At odds and ends
Ojai’s revival has a talented cast and crew. So why doesn’t it work?
By Jenny Lower 03/31/2011
Susan Kelejian’s director’s note for The Odd Couple (Female Version) reads like an apology for the show you are about to see. It begins, “To be honest, the play was not my first choice to direct.” She worried the material was too dated, too flat, too clichéd, but hoped the appeal of Neil Simon, who “has proved to be quite popular” — inexplicably, it seems, to Kelejian — would be enough to swing a success. Unfortunately, her gut reaction has proved true.
It’s a pity, because the band of actors Kelejian has collected for the Ojai Art Center’s production is extremely talented.
Neil Simon updated his 1965 hit play about a fussbudget and a slob who become unlikely roommates to a pair of women living in post-feminist, 1980s New York. While there are substantial edits and shined-up dialogue — Felix and Oscar have become Florence and Olive, and their girlfriends come over for drinks and Trivial Pursuit instead of cigars and poker — switching up the genders is not just a matter of swapping out pronouns. Simon’s play, and I mean this in the least sexist way possible, is inherently less funny with two women. Add dated jokes about Dynasty and Florida vacations delivered to the sound of crickets, and it’s no wonder these actors can’t pull it off.
Jenna Scanlon and Toni Pineau are terrific as the slovenly Olive and uptight Florence (who gets dumped by her husband and moves into Olive’s apartment). Scanlon delivers her lines with deadpan aplomb, and her hunched posture perfectly matches the grouchy misanthropy we expect from Olive.
Pineau is equally skilled, but her Florence suffers far more in translation. Picture Jack Lemmon with a dishtowel slung over his shoulder: it’s funny because it plays against type. “Real” men are not supposed to cook and clean and fret about footprints on the kitchen floor. But most people know at least a few women who fit that description, so the story becomes less about living with your wacky roommate and more about bunking with your neatnik mother.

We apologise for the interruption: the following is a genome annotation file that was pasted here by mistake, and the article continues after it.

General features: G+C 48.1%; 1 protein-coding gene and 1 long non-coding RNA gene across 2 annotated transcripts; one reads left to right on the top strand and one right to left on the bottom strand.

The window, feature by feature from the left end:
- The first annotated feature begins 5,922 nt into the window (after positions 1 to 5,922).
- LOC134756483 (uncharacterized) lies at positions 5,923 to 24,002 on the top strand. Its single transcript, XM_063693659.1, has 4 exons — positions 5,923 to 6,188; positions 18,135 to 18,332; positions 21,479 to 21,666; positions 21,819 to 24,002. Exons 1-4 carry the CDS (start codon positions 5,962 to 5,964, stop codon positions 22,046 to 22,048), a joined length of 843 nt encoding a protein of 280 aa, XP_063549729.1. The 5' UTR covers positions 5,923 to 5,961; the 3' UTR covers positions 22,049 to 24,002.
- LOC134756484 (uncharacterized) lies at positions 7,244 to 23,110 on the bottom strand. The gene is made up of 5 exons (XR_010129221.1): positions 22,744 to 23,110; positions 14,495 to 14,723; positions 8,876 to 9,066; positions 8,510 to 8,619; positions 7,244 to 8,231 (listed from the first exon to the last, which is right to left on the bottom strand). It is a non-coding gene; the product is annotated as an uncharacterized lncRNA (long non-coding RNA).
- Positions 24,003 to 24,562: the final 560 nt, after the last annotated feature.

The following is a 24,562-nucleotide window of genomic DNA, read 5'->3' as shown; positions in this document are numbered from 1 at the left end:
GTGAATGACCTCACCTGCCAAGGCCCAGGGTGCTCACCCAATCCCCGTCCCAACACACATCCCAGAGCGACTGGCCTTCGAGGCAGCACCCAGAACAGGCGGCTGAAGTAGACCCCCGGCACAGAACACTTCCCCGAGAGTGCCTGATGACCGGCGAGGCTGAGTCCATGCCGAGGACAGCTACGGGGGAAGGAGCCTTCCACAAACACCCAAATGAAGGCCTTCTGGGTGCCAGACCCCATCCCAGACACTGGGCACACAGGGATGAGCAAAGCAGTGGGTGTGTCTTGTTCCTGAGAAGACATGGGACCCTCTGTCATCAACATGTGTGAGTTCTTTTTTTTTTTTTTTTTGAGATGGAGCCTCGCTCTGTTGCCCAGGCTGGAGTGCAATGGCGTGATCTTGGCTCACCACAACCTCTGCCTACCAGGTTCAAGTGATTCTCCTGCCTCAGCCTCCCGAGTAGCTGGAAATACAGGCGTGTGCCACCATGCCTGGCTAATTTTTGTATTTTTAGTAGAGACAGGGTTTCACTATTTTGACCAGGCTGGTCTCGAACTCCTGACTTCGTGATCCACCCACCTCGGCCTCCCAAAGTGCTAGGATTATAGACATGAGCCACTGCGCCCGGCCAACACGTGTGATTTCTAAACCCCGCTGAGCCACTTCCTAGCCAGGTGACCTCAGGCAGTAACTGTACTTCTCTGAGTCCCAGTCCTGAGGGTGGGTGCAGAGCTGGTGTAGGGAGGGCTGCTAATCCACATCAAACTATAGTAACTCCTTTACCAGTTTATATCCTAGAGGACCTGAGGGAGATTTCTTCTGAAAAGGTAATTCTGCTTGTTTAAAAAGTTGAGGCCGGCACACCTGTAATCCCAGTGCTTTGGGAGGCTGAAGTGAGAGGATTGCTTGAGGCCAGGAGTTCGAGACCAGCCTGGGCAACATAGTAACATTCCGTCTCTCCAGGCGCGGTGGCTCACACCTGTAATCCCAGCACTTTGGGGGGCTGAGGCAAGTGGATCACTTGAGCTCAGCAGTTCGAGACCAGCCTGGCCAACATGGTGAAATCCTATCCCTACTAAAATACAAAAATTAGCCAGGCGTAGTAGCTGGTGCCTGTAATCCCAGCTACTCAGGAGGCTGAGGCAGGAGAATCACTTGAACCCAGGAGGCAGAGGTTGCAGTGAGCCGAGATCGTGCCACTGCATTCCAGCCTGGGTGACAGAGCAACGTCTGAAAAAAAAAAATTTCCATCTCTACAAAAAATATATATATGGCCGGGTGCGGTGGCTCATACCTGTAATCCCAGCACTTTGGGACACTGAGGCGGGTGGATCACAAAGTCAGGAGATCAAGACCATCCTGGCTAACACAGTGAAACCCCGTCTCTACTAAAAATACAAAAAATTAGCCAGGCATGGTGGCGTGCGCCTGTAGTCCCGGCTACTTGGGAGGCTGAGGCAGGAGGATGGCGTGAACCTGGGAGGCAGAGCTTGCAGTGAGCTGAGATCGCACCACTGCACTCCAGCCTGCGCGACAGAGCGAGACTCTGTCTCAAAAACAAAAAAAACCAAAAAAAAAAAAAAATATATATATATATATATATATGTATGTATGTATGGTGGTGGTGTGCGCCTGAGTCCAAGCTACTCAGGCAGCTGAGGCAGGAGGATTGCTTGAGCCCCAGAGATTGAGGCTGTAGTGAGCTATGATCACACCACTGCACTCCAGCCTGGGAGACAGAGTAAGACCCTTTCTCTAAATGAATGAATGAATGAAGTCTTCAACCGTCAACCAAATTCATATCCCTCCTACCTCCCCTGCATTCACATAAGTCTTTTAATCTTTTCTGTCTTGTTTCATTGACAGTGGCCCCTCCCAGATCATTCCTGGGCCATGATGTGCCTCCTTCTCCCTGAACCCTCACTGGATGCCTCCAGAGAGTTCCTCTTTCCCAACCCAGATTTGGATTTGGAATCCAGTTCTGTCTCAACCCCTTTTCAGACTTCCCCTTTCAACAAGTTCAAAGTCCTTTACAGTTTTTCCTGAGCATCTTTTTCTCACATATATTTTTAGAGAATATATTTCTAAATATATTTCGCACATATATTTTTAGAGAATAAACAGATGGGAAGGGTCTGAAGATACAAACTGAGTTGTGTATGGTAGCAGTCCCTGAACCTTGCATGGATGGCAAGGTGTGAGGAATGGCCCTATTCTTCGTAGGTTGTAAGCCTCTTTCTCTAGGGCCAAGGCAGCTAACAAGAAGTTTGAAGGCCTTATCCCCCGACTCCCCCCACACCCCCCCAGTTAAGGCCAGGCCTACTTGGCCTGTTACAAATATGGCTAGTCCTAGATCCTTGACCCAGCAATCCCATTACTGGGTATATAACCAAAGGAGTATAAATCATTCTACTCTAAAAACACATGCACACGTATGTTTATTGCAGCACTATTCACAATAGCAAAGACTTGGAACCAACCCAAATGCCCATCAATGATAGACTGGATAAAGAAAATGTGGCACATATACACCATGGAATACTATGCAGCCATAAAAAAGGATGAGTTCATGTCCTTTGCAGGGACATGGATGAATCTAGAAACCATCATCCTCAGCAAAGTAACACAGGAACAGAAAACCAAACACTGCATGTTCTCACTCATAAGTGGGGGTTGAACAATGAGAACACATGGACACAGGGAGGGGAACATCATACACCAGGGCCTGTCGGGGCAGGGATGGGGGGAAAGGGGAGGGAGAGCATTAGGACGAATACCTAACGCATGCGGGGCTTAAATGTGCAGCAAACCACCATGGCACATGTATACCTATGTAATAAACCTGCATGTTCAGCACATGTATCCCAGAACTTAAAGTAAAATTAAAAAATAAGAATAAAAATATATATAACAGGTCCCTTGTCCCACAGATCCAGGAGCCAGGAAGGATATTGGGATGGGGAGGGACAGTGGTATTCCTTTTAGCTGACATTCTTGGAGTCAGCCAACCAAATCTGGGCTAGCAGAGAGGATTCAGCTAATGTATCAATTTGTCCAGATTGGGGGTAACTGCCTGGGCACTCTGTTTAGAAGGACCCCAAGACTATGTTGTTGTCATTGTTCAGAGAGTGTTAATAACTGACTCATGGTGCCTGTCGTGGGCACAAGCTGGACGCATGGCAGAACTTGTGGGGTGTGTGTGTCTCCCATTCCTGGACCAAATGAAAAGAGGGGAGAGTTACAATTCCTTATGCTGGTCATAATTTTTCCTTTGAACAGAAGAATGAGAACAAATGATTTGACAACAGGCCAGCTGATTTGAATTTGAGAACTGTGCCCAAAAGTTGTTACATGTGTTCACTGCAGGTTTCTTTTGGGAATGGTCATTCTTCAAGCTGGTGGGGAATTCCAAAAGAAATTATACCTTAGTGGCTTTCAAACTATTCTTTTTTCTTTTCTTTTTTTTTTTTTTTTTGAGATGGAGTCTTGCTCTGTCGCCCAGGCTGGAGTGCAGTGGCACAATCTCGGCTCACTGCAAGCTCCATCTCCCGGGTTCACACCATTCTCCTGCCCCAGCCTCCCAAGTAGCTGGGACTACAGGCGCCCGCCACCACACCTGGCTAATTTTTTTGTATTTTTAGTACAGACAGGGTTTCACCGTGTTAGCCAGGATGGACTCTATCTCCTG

The four supporting friends give the play a Golden Girls feel with their bawdy humor and thick-and-thin mentality, but they, too, lose out to gender inconsistencies in Simon’s script. The idea that a bunch of women would pretend to ignore their suicidal friend for a card game, as their male counterparts do in the original, is ludicrous. Kelejian also has them serve as stagehands during three excruciatingly long, fully lit soundtracked set changes. This unusual move offers face time, but breaks up the play’s momentum and deflates the suspense from Florence’s second-act transformation of the apartment. These ladies (Carol Garamond, Virginia Street, Marisa Mycelia, Laura Ring) clearly know their way around a stage. It would be a pleasure to see what they would do with better material.
Ashley James Johnson and Nelson Fox add some spice to the second half as Spanish brothers living upstairs who double-date the roommates. Johnson successfully exploits every Spanish stereotype, adding gratuitous flourishes to each movement. But Fox, bewilderingly, appears to be wearing blackface makeup and to have taken inflection cues from Jar Jar Binks.
I wanted to like this play. I really did. With the headlines a string of crises lately, we could all use a laugh. But jokes are funny when they ring true, and contemporary audiences find little to relate to in Simon’s twice warmed-over script. Kelejian writes that she chose the play for the many parts it offers women, but it’s telling that those were originally drafted for men. In the theater, as in Hollywood, we need writers crafting more interesting, complex roles for women of a certain age. Kelejian herself is a playwright; perhaps we can expect her to lead the way.
The Odd Couple (Female Version) plays though April 23 at Ojai Art Center, 113 S. Montgomery Road, Ojai. For reservations, call 640-8797.